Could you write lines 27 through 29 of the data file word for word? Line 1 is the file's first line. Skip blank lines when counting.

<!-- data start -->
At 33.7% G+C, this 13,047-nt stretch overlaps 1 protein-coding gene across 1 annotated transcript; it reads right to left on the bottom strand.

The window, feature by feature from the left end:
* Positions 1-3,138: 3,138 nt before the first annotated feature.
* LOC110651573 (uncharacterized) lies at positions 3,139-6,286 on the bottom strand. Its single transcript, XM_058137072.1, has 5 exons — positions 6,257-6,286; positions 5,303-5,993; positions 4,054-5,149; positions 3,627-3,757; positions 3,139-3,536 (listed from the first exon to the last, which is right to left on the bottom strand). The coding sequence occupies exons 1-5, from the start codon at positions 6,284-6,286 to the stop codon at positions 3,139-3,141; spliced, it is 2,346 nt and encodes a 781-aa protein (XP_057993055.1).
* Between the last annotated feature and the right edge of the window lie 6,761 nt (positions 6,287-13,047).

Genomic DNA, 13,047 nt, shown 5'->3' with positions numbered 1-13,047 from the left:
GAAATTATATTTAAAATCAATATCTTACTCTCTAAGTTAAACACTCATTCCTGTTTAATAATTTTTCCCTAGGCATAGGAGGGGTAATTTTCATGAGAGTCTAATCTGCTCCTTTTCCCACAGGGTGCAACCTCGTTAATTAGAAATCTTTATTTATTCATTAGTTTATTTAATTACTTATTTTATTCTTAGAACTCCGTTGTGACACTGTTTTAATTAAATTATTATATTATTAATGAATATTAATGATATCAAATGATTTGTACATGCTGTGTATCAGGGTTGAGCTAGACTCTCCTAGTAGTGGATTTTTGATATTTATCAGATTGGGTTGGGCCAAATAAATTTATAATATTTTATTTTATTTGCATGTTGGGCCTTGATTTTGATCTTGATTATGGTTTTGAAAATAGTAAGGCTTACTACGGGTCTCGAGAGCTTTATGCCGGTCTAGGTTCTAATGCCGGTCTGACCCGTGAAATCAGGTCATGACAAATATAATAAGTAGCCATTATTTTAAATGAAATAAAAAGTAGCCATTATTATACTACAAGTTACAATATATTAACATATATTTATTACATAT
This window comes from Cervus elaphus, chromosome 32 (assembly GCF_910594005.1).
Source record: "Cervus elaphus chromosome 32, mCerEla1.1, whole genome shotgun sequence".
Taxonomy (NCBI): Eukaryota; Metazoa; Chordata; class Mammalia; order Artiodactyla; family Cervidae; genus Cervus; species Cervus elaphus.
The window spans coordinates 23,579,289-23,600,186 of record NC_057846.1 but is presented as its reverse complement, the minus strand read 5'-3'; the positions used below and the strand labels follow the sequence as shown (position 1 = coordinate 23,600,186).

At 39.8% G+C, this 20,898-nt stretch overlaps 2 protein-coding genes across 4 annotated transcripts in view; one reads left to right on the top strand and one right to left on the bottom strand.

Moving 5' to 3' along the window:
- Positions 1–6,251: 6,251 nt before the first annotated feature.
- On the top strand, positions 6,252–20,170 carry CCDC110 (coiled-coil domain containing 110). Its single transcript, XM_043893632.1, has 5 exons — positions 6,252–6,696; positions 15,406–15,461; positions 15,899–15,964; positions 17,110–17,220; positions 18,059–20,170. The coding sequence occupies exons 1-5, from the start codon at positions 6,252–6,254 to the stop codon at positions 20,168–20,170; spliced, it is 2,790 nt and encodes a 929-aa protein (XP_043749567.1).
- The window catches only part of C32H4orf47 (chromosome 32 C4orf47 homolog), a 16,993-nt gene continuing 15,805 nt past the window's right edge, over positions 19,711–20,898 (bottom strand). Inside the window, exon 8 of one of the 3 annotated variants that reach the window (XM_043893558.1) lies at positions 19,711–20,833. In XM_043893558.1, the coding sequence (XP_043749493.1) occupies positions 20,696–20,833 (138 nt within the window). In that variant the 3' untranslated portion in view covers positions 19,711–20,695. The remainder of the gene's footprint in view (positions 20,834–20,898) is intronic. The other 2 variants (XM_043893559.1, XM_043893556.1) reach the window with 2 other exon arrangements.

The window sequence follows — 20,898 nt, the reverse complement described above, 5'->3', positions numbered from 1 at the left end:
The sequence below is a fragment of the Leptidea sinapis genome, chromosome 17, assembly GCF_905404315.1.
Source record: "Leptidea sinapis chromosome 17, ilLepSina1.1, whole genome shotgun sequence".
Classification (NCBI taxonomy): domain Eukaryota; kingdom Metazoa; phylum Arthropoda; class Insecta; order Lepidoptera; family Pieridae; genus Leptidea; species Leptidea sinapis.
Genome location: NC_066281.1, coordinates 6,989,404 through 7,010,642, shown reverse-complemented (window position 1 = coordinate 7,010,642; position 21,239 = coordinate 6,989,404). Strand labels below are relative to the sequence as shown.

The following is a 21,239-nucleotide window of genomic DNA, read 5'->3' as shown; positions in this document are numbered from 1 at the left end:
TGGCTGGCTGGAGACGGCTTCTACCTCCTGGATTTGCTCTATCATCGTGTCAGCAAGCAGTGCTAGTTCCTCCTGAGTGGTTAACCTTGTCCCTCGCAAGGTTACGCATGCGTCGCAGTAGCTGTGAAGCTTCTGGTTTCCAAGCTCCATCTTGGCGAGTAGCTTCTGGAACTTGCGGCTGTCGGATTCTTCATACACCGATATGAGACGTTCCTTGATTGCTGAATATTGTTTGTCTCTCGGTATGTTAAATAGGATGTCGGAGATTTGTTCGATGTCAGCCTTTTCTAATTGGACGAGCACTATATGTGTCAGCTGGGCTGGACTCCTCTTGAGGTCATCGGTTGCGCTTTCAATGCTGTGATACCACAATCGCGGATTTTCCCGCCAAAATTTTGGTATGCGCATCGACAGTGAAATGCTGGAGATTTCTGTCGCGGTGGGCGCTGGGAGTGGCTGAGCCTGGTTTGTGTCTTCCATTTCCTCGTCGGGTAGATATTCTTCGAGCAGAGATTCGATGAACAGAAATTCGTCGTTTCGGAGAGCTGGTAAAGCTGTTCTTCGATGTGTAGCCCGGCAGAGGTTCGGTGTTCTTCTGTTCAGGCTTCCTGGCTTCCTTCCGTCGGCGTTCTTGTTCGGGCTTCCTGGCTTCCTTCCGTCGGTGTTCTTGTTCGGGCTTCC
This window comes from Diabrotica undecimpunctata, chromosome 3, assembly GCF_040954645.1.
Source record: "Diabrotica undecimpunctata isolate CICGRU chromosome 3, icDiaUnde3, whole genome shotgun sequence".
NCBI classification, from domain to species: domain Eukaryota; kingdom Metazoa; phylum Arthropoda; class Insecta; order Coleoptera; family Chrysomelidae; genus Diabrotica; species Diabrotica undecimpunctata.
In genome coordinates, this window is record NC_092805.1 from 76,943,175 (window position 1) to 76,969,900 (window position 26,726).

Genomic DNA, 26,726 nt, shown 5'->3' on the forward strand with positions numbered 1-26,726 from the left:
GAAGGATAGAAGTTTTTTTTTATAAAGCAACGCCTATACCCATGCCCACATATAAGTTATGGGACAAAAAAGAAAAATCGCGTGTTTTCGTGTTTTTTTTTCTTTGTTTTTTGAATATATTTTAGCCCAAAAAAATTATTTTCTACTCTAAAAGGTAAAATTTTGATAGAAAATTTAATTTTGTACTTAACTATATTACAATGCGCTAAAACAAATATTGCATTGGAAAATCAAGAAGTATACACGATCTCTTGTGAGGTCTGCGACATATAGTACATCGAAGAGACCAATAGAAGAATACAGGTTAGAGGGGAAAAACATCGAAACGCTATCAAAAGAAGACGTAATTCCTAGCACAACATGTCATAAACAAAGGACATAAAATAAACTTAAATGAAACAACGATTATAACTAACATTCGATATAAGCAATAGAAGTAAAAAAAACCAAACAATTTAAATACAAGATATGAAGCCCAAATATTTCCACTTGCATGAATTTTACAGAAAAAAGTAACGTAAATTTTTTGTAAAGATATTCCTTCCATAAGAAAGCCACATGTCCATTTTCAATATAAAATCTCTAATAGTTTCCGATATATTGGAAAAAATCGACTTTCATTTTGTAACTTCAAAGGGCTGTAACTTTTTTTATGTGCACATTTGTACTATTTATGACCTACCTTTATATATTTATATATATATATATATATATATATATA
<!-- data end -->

In genome coordinates, this window is record NC_092805.1 from 76,943,175 (window position 1) to 76,969,900 (window position 26,726).

Genomic DNA, 26,726 nt, shown 5'->3' on the forward strand with positions numbered 1-26,726 from the left:
GAAGGATAGAAGTTTTTTTTTATAAAGCAACGCCTATACCCATGCCCACATATAAGTTATGGGACAAAAAAGAAAAATCGCGTGTTTTCGTGTTTTTTTTTCTTTGTTTTTTGAATATATTTTAGCCCAAAAAAATTATTTTCTACTCTAAAAGGTAAAATTTTGATAGAAAATTTAATTTTGTACTTAACTATATTACAATGCGCTAAAACAAATATTGCATTGGAAAATCAAGAAGTATACACGATCTCTTGTGAGGTCTGCGACATATAGTACATCGAAGAGACCAATAGAAGAATACAGGTTAGAGGGGAAAAACATCGAAACGCTATCAAAAGAAGACGTAATTCCTAGCACAACATGTCATAAACAAAGGACATAAAATAAACTTAAATGAAACAACGATTATAACTAACATTCGATATAAGCAATAGAAGTAAAAAAAACCAAACAATTTAAATACAAGATATGAAGCCCAAATATTTCCACTTGCATGAATTTTACAGAAAAAAGTAACGTAAATTTTTTGTAAAGATATTCCTTCCATAAGAAAGCCACATGTCCATTTTCAATATAAAATCTCTAATAGTTTCCGATATATTGGAAAAAATCGACTTTCATTTTGTAACTTCAAAGGGCTGTAACTTTTTTTATGTGCACATTTGTACTATTTATGACCTACCTTTATATATTTATATATATATATATATATATATATATA